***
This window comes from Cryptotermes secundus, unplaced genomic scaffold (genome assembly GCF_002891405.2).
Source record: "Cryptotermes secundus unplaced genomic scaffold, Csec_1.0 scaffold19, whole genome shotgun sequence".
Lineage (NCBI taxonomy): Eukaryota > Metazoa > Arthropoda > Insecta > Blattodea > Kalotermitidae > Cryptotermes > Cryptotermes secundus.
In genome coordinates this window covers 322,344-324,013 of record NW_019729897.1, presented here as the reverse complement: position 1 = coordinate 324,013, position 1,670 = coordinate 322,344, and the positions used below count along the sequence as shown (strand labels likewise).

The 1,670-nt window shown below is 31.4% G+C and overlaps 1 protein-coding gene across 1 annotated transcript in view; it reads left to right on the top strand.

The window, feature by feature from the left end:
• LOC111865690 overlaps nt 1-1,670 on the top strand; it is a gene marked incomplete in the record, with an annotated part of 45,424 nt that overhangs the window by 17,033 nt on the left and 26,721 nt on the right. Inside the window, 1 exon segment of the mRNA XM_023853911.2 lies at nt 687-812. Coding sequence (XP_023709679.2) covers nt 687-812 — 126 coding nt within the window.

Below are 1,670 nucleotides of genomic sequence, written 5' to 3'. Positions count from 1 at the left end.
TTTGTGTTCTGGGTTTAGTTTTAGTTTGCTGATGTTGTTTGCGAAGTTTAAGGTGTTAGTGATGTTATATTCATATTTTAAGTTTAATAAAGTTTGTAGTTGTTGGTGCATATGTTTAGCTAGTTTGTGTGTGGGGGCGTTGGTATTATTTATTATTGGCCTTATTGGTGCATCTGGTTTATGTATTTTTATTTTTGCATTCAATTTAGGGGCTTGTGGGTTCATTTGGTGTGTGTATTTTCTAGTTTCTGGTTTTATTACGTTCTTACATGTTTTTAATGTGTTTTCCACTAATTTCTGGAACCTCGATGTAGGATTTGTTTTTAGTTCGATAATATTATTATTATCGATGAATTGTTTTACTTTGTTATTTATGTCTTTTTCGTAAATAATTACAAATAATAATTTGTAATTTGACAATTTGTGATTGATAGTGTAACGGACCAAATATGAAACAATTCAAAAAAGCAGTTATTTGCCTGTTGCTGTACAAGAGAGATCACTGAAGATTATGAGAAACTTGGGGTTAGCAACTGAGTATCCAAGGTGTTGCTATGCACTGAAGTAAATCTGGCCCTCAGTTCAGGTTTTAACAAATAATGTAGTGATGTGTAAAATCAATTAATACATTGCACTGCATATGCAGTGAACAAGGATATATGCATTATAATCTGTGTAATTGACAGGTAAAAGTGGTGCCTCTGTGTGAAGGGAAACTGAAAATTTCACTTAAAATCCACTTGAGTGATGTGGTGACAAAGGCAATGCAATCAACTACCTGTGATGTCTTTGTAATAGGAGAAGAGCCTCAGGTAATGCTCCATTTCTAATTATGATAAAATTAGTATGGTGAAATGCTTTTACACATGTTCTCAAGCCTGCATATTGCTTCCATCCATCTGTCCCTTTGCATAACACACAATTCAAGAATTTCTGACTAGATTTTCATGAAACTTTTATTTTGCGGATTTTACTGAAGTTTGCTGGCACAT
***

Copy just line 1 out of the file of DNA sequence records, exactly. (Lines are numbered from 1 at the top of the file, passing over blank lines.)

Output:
This window comes from Cryptotermes secundus, unplaced genomic scaffold (genome assembly GCF_002891405.2).